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Discussion Starter #1
I bought a junked VE90E today as a rebuild project. The carb on my 93 is a bit temperamental after 25 years—it needs a cleaning but I wanted one to swap out with it. So $24 wasn’t a bad deal.

I’ve never rebuilt one of these but looks simple enough. First thing I did was soak it down with some deep creep. Maybe tomorrow night I’ll wipe it down and start breaking loose the screws. I have a Shindy gasket kit on the way.
 

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I may be wrong , but looking at my list of carbs for the different years of the 300 , I think the 93 carb is a VE90A , not a VE90E , don't know if it makes a difference , maybe as simple as jets are different ----I like Deep Creep by Sea Foam , good stuff !


Oh , the VE90E doesn't show to fit any year 300 , I have the VE #'s from 91-2000 , I don't have the numbers for 88-90 , it might be one of those years , I do know the 88 was by itself and the 89-90 are the same carb
 

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Discussion Starter #3 (Edited)
Thanks FF. My manual says it should be the right one.
It’s stamped VE90Eagg and mine
Is stamped VE90Eagk so I’m thinking it’s an older carb.

I got it completely disassembled; it was very dirty but not too badly stained or worn. The bowl seal was crispy and there was backfire soot in the carb throat! Sofar I’ve only used hot water and Dawn dish soap

I found the pilot jet was incorrectly with no washer under the oring. The primer bulb was also crumbled.

I may have questions about the plugs and passages on this unit but only after I review the manual
 

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One difference I knownof between early and later carbs is the choke plunger, the earlier carbs had a shorter, larger diameter plunger whereas the later variant had a longer, smaller diameter plunger.
 

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Discussion Starter #6
I sensed that a potential sticky may be blooming since your 1st post Goober. Forewarned is fair-warned, no? :)
I like the sticky the FlyingW posted on the trike site! I will look at the stickies we have here as I’m sure the more established members may already have one. Maybe not specifically for VE90 carbs. I can’t go as in depth as him (yet), maybe share some cleaning techniques and learn others. Like his lesson on media blasting was excellent
 

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Discussion Starter #7
One difference I knownof between early and later carbs is the choke plunger, the earlier carbs had a shorter, larger diameter plunger whereas the later variant had a longer, smaller diameter plunger.
Thanks Sam great point! I wanna know how that sucker works; I see passages that are drilled and plugged in the bowl, leading to the carb body. So after I study the principles of operation I may come back to the members for some questions about the priming feature.
 

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Discussion Starter #8
Got my carb kit and Parts ready for cleaning. I usually use Berryman Chemtool carb cleaner but they were out so I picked up Berryman Chemtool fuel injector cleaner. It worked great on the bowl. I want to soak the body but not in the same solvent I used for the bowl. Wow dissolving the stains instantly!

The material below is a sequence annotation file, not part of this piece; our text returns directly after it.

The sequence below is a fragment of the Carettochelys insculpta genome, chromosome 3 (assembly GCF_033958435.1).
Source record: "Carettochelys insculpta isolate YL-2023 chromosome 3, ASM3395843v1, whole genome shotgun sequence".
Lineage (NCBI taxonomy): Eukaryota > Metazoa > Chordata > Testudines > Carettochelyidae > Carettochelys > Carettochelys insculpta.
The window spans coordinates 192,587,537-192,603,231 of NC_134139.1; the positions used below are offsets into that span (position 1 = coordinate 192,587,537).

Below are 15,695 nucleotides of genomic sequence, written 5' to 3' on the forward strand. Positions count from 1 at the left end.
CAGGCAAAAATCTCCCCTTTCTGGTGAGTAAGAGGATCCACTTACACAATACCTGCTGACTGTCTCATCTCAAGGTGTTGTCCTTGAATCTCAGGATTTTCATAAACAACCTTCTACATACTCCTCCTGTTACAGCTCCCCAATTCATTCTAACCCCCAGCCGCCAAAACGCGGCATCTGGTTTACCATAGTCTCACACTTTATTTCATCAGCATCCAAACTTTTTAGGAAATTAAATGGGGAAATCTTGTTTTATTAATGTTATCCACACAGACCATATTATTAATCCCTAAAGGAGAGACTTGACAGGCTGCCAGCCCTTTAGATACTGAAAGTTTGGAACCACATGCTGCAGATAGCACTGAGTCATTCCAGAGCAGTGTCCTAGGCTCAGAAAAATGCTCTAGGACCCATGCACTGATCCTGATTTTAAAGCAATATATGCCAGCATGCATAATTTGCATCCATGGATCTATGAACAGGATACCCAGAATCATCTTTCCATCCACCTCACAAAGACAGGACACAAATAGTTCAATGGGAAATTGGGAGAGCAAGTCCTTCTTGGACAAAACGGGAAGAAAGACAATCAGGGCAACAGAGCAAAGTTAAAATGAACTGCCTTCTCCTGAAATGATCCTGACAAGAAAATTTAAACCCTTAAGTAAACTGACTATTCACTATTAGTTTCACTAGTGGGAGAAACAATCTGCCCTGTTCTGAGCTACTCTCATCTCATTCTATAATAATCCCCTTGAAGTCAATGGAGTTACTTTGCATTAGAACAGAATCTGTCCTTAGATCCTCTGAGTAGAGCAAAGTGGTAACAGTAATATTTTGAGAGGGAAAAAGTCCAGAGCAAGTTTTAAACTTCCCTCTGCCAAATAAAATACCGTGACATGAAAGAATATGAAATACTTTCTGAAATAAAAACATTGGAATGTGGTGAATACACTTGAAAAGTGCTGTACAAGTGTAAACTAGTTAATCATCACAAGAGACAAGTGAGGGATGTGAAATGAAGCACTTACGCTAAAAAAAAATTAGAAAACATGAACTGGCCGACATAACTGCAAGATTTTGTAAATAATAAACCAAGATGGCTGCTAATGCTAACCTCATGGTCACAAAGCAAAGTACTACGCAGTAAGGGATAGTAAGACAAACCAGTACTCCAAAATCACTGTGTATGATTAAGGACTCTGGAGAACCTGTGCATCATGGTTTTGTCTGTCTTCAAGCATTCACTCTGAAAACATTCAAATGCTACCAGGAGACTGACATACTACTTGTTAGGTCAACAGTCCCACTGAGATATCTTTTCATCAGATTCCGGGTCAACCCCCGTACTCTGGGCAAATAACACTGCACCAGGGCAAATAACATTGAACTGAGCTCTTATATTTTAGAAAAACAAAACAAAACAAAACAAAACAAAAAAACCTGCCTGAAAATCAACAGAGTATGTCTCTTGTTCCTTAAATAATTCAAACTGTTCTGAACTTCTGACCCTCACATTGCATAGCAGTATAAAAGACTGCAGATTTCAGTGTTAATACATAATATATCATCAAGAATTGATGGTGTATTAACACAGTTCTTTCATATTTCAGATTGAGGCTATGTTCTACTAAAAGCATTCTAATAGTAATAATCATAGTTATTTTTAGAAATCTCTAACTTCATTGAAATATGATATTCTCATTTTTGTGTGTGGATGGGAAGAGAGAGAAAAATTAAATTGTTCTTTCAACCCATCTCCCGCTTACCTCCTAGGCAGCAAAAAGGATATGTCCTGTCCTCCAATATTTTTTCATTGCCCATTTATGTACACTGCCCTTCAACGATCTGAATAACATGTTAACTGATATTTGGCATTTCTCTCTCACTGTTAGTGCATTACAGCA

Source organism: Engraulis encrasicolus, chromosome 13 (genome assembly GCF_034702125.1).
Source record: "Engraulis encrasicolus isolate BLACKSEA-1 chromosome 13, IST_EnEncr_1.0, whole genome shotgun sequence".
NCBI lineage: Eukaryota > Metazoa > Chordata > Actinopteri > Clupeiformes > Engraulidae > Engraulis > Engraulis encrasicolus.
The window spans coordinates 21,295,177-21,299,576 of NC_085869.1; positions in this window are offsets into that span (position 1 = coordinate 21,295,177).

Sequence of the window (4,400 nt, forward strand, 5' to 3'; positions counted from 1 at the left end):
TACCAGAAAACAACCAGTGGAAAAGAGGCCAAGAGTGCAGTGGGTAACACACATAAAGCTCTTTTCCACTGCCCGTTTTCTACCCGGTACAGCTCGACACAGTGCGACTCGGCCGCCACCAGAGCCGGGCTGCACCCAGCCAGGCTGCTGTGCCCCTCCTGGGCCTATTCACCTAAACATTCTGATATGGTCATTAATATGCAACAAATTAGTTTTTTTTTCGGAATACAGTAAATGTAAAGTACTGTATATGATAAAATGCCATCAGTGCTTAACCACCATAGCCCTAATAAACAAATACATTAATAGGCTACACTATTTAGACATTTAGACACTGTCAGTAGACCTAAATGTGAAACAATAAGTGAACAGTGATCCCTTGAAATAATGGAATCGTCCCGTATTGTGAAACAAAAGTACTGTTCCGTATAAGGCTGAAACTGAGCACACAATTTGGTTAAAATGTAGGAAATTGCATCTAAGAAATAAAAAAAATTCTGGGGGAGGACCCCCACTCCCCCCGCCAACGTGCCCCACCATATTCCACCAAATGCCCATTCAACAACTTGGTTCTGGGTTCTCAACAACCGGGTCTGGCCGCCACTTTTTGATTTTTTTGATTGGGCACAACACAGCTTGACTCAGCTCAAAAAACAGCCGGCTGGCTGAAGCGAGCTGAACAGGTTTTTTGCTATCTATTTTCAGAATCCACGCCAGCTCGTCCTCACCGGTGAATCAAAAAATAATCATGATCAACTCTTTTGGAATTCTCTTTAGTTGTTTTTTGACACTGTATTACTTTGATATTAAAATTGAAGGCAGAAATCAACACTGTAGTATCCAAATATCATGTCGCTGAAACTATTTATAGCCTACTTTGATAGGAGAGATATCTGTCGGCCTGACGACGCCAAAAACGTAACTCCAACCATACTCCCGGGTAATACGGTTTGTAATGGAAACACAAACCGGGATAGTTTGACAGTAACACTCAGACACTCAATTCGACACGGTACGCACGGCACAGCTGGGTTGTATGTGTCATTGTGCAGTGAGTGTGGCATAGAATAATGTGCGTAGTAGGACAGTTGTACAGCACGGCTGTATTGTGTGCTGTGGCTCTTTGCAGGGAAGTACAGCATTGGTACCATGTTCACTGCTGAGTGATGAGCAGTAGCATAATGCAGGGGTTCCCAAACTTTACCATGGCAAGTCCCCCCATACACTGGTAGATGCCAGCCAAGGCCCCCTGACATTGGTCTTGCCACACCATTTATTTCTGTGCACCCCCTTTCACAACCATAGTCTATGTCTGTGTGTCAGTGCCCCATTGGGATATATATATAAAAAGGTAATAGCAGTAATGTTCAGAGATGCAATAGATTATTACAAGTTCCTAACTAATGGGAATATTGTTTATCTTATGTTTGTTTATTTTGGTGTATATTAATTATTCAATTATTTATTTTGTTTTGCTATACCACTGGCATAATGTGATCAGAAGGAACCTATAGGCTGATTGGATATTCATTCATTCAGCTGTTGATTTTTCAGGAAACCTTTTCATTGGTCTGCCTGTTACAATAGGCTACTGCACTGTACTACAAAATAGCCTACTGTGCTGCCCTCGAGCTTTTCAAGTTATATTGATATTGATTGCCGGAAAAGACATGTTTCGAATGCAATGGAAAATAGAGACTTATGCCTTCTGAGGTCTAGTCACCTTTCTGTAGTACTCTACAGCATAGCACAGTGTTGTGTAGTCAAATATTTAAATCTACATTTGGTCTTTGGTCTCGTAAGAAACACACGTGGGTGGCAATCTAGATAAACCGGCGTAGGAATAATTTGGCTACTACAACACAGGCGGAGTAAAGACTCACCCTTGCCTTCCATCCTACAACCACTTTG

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Discussion Starter #9
All done cleaning this carb except for blowing out the remaining small passages. A few conditions that might have led to the owner parting out this quad:

Carb was very dirty
Carbon deposits in throat (scorched)
Primer bulb diaphragm was crumbled
Starter valve oring worn smooth
Starter circuit plug missing
Pilot jet missing the washer under the oring
 

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Goober, one minor correction. that is the fuel screw not the pilot jet. The pilot jet is next to the main jet inside the float chamber. Hope this helps bro
 

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I think goober is referring the the ‘needle jet’ operated via the diaphragm. The pilot adjusts air/fuel mixture.
Pretty sure I’m right, I’ll happily stand corrected though lol
 

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Something that caught my attention...

I see some of the guys that are mad into tuning and mudding are drilling the slide in the carb, a 1/8” hole, I don’t know where, I have asked the question though. @retro I’m sure you may know the answer to this?

They say it improves throttle response and 90% of the guys who are doing this donit when snorkelling.
 

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Oh my, its been quite a while since I seen that done! Thats an old-school mod that helps old hollow slide Mikuni carbs respond off-idle when giving it the throttle. They used to drill a tiny hole just above the bottom edge of the slide, centered on the inside wall of the slide. The reason for that was those old slides were hollow. The wedge shaped cutout (on the atmospheric pressure side of the slide) was very shallowly cut at the factory. Folks tried cutting them at different angles and achieved some small power gains at WOT, but in doing so the bottom end off-idle response suffered due to loss of a strong pressure/velocity signal that those factory shallowly cut wedge angles provided. So they drilled small holes in the back wall of the slide to help compensate for velocity losses. It served to mix & atomize fuel a bit better at low RPMs perhaps, but other than that it was just a bandaid. Later on Mikuni started providing flat-slide carbs for factory racing bikes and those hollow slide mods disappeared.